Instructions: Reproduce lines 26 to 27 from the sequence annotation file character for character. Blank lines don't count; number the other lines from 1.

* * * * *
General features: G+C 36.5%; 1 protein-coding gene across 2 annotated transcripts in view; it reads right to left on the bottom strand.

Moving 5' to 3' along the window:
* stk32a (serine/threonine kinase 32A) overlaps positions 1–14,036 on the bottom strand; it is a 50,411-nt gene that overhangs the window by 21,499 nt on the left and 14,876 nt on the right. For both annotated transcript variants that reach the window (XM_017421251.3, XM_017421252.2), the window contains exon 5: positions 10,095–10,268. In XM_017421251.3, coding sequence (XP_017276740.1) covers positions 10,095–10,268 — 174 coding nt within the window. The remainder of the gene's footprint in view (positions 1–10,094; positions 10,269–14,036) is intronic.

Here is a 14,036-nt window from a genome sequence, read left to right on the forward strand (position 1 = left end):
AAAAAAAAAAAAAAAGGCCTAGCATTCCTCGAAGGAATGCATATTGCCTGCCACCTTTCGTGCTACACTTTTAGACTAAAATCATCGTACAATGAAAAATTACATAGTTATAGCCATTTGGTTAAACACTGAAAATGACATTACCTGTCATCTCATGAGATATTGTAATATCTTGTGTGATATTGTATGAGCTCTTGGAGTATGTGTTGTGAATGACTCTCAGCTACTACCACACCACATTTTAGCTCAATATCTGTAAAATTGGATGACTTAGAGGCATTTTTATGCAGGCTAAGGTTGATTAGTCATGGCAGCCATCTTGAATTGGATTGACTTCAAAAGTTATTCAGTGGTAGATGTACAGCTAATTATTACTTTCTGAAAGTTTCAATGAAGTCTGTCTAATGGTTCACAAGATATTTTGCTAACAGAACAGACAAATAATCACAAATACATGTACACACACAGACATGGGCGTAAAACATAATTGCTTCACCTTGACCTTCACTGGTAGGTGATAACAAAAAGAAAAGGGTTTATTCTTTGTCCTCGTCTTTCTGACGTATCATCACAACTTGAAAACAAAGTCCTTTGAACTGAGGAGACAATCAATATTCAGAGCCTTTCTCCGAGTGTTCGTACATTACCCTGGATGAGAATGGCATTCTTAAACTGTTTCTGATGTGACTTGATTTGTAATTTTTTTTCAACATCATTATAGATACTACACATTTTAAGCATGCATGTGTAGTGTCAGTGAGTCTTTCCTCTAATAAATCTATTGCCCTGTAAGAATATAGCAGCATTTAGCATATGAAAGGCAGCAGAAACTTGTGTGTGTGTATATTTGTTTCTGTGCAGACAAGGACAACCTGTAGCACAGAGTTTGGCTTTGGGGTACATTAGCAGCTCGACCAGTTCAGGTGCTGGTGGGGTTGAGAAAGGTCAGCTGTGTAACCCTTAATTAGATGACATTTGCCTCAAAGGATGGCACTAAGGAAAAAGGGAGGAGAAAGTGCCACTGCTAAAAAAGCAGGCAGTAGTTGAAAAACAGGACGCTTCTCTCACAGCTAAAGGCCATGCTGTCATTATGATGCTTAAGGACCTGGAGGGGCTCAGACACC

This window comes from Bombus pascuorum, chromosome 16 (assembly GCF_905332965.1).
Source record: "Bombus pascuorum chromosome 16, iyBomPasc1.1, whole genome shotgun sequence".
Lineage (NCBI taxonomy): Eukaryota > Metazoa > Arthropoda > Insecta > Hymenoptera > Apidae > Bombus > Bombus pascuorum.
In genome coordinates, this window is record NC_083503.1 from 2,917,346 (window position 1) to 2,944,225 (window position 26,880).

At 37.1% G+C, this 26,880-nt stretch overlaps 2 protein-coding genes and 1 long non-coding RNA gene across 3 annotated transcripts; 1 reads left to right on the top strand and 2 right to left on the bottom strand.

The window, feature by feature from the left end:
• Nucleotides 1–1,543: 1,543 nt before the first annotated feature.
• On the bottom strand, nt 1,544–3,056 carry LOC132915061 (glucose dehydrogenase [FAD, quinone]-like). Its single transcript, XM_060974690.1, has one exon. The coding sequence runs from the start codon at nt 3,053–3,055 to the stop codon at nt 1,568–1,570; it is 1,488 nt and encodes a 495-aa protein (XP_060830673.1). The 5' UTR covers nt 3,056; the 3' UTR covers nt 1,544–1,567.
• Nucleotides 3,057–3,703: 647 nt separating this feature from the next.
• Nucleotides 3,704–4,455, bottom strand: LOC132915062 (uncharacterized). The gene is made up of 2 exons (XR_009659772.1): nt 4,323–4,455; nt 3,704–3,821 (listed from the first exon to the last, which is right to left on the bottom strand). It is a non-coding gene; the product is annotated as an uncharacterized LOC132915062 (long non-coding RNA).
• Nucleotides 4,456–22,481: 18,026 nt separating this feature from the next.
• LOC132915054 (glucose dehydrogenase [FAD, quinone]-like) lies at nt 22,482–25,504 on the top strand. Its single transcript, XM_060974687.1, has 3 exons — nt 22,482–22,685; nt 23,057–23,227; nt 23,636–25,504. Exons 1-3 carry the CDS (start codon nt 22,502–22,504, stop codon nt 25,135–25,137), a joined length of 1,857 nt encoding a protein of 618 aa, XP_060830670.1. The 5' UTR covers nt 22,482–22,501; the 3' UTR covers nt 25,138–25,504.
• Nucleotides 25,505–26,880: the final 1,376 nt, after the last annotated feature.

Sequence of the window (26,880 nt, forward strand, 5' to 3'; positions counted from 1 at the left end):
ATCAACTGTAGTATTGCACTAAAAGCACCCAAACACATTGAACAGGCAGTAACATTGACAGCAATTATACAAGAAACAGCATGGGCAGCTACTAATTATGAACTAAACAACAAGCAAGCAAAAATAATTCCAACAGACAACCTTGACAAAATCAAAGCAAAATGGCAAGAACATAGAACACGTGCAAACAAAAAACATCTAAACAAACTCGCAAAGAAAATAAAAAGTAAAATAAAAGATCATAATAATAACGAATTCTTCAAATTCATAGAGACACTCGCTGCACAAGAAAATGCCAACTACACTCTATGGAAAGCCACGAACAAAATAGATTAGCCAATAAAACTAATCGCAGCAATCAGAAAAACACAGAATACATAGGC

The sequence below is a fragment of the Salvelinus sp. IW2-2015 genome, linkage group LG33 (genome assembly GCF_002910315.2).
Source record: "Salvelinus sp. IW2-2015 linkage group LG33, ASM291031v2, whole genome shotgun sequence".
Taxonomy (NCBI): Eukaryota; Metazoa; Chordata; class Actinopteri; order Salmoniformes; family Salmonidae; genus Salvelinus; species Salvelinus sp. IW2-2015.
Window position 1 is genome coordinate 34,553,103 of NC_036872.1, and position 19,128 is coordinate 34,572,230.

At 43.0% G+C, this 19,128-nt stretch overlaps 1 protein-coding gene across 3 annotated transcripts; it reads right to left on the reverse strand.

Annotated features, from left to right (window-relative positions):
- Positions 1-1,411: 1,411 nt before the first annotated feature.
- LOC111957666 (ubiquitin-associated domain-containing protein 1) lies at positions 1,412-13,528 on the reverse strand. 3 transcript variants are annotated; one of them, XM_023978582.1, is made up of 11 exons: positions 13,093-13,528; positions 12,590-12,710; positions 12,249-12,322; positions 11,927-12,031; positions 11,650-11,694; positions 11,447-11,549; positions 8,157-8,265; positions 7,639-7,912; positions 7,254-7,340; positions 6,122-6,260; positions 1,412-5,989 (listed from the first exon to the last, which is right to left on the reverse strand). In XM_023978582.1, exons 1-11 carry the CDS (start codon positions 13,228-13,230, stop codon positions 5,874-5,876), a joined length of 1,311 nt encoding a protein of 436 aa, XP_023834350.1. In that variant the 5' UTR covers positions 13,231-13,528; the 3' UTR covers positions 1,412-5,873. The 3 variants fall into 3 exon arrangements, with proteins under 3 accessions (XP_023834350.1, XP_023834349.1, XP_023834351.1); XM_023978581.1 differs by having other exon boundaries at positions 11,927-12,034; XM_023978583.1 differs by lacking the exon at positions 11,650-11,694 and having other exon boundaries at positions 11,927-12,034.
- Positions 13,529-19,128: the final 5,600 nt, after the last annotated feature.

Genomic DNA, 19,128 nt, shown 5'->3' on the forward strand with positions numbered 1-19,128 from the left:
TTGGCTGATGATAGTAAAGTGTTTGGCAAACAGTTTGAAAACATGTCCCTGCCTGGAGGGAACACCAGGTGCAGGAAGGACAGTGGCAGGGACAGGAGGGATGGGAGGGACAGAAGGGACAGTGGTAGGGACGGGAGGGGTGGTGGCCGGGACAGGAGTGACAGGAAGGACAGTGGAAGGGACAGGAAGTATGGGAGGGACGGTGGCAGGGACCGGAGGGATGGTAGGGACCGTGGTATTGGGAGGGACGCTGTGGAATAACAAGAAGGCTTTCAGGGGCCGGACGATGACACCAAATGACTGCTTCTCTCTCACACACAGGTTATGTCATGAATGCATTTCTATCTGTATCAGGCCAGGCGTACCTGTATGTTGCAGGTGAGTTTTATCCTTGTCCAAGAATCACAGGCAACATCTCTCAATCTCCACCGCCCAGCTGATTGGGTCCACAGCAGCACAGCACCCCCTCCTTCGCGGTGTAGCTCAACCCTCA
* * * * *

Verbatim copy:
Annotated features, from left to right (window-relative positions):
- Positions 1-1,411: 1,411 nt before the first annotated feature.